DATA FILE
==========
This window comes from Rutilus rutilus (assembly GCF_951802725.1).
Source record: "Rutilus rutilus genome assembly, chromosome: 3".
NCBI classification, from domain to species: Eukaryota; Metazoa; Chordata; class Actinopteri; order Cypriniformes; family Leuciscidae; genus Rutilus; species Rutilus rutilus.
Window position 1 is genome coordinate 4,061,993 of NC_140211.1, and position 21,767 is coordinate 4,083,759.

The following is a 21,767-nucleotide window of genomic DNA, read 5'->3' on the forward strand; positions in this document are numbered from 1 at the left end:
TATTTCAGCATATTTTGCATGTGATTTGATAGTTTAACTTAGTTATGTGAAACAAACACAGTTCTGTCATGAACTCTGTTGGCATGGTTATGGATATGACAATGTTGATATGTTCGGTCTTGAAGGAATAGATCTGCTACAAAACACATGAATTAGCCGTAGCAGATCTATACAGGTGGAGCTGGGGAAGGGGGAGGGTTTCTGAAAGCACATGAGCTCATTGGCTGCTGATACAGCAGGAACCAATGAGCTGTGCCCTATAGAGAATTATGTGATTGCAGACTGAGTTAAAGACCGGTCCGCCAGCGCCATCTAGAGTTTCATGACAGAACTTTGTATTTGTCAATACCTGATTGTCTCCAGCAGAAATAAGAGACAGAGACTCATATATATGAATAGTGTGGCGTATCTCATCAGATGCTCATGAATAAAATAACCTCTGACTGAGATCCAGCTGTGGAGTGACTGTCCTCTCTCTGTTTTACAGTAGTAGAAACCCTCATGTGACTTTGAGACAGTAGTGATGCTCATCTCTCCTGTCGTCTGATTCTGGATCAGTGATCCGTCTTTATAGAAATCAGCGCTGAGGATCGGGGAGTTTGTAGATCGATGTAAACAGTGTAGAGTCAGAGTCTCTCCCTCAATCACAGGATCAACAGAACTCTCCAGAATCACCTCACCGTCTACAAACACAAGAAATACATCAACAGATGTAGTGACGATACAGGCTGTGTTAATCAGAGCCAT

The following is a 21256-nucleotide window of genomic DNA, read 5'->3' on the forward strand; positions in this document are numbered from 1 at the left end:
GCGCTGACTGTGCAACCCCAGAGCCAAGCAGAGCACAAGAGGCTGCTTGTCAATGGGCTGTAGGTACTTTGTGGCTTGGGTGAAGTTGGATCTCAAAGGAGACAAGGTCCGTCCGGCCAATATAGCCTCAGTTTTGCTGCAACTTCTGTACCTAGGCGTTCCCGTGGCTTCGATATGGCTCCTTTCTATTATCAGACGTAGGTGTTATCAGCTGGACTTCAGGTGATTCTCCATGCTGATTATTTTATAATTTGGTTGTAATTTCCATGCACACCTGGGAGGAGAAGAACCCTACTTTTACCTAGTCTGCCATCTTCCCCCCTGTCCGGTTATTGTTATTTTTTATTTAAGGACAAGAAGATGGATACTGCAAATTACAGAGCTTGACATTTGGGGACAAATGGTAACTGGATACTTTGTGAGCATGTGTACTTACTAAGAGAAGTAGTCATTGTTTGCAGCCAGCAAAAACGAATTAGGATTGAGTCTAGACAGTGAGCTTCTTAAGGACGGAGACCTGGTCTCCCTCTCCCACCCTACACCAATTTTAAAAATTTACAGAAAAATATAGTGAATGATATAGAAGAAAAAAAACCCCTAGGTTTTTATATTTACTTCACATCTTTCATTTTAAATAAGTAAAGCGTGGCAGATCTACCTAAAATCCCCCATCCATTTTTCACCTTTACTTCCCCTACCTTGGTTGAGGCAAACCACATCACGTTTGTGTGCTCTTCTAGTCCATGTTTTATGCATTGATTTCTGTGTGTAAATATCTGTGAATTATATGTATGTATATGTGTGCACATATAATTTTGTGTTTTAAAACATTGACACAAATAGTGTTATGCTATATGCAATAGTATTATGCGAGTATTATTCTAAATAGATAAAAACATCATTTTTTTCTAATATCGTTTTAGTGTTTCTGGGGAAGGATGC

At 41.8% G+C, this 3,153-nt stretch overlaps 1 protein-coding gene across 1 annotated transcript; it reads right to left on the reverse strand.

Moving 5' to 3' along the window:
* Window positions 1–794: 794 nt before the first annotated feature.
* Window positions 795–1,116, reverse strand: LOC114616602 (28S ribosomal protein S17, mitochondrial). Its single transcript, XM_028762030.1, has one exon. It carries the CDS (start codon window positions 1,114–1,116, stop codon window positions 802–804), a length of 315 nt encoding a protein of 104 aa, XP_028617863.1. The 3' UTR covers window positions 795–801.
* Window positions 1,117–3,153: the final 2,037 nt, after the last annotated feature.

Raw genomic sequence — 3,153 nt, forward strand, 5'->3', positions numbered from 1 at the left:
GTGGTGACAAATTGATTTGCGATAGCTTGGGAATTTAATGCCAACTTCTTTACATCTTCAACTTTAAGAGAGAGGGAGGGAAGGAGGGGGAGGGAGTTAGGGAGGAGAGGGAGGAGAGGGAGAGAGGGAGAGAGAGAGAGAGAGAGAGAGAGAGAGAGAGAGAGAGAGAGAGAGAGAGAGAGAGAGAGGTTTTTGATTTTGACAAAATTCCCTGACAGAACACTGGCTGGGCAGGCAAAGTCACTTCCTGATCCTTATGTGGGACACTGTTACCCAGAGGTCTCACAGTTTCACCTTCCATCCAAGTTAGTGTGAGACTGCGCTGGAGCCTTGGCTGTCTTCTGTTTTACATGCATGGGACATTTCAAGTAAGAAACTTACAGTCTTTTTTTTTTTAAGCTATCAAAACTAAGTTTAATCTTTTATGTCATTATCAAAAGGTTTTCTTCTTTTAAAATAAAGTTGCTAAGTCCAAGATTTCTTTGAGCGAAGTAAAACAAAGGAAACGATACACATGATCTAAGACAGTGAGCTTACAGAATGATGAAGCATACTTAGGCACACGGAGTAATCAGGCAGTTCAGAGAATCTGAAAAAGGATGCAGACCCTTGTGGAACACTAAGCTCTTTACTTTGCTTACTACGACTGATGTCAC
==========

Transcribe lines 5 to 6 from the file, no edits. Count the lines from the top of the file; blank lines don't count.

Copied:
The following is a 21,767-nucleotide window of genomic DNA, read 5'->3' on the forward strand; positions in this document are numbered from 1 at the left end:
TATTTCAGCATATTTTGCATGTGATTTGATAGTTTAACTTAGTTATGTGAAACAAACACAGTTCTGTCATGAACTCTGTTGGCATGGTTATGGATATGACAATGTTGATATGTTCGGTCTTGAAGGAATAGATCTGCTACAAAACACATGAATTAGCCGTAGCAGATCTATACAGGTGGAGCTGGGGAAGGGGGAGGGTTTCTGAAAGCACATGAGCTCATTGGCTGCTGATACAGCAGGAACCAATGAGCTGTGCCCTATAGAGAATTATGTGATTGCAGACTGAGTTAAAGACCGGTCCGCCAGCGCCATCTAGAGTTTCATGACAGAACTTTGTATTTGTCAATACCTGATTGTCTCCAGCAGAAATAAGAGACAGAGACTCATATATATGAATAGTGTGGCGTATCTCATCAGATGCTCATGAATAAAATAACCTCTGACTGAGATCCAGCTGTGGAGTGACTGTCCTCTCTCTGTTTTACAGTAGTAGAAACCCTCATGTGACTTTGAGACAGTAGTGATGCTCATCTCTCCTGTCGTCTGATTCTGGATCAGTGATCCGTCTTTATAGAAATCAGCGCTGAGGATCGGGGAGTTTGTAGATCGATGTAAACAGTGTAGAGTCAGAGTCTCTCCCTCAATCACAGGATCAACAGAACTCTCCAGAATCACCTCACCGTCTACAAACACAAGAAATACATCAACAGATGTAGTGACGATACAGGCTGTGTTAATCAGAGCCAT